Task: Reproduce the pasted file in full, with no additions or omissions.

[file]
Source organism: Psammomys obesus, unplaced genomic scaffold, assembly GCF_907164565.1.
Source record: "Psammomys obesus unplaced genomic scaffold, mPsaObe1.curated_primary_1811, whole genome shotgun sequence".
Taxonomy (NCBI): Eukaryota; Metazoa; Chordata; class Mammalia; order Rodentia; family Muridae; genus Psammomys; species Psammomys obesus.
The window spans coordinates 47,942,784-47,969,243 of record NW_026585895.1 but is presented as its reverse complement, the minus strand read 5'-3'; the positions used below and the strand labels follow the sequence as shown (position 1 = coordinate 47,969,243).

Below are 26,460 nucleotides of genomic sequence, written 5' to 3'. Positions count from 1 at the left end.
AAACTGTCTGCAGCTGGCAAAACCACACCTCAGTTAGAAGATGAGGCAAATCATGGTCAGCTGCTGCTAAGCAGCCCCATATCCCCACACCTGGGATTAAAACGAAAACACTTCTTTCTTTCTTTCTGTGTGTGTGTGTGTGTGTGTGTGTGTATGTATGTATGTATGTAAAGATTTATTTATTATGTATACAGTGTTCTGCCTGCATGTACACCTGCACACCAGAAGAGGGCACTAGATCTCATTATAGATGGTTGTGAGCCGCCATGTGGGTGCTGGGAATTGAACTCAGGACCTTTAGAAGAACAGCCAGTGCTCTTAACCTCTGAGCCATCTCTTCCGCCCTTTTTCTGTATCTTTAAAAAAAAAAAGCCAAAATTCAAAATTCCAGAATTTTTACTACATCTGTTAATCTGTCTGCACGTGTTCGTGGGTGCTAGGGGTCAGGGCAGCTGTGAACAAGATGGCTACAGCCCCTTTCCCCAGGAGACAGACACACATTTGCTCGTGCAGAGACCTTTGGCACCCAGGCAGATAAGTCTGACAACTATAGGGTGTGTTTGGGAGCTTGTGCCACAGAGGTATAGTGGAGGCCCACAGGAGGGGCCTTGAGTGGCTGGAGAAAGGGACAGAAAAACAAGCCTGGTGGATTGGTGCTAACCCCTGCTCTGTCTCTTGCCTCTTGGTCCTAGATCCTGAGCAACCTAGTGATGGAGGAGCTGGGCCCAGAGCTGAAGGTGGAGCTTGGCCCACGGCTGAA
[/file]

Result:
Source organism: Psammomys obesus, unplaced genomic scaffold, assembly GCF_907164565.1.
Source record: "Psammomys obesus unplaced genomic scaffold, mPsaObe1.curated_primary_1811, whole genome shotgun sequence".
Taxonomy (NCBI): Eukaryota; Metazoa; Chordata; class Mammalia; order Rodentia; family Muridae; genus Psammomys; species Psammomys obesus.
The window spans coordinates 47,942,784-47,969,243 of record NW_026585895.1 but is presented as its reverse complement, the minus strand read 5'-3'; the positions used below and the strand labels follow the sequence as shown (position 1 = coordinate 47,969,243).

Below are 26,460 nucleotides of genomic sequence, written 5' to 3'. Positions count from 1 at the left end.
AAACTGTCTGCAGCTGGCAAAACCACACCTCAGTTAGAAGATGAGGCAAATCATGGTCAGCTGCTGCTAAGCAGCCCCATATCCCCACACCTGGGATTAAAACGAAAACACTTCTTTCTTTCTTTCTGTGTGTGTGTGTGTGTGTGTGTGTGTATGTATGTATGTATGTAAAGATTTATTTATTATGTATACAGTGTTCTGCCTGCATGTACACCTGCACACCAGAAGAGGGCACTAGATCTCATTATAGATGGTTGTGAGCCGCCATGTGGGTGCTGGGAATTGAACTCAGGACCTTTAGAAGAACAGCCAGTGCTCTTAACCTCTGAGCCATCTCTTCCGCCCTTTTTCTGTATCTTTAAAAAAAAAAAGCCAAAATTCAAAATTCCAGAATTTTTACTACATCTGTTAATCTGTCTGCACGTGTTCGTGGGTGCTAGGGGTCAGGGCAGCTGTGAACAAGATGGCTACAGCCCCTTTCCCCAGGAGACAGACACACATTTGCTCGTGCAGAGACCTTTGGCACCCAGGCAGATAAGTCTGACAACTATAGGGTGTGTTTGGGAGCTTGTGCCACAGAGGTATAGTGGAGGCCCACAGGAGGGGCCTTGAGTGGCTGGAGAAAGGGACAGAAAAACAAGCCTGGTGGATTGGTGCTAACCCCTGCTCTGTCTCTTGCCTCTTGGTCCTAGATCCTGAGCAACCTAGTGATGGAGGAGCTGGGCCCAGAGCTGAAGGTGGAGCTTGGCCCACGGCTGAA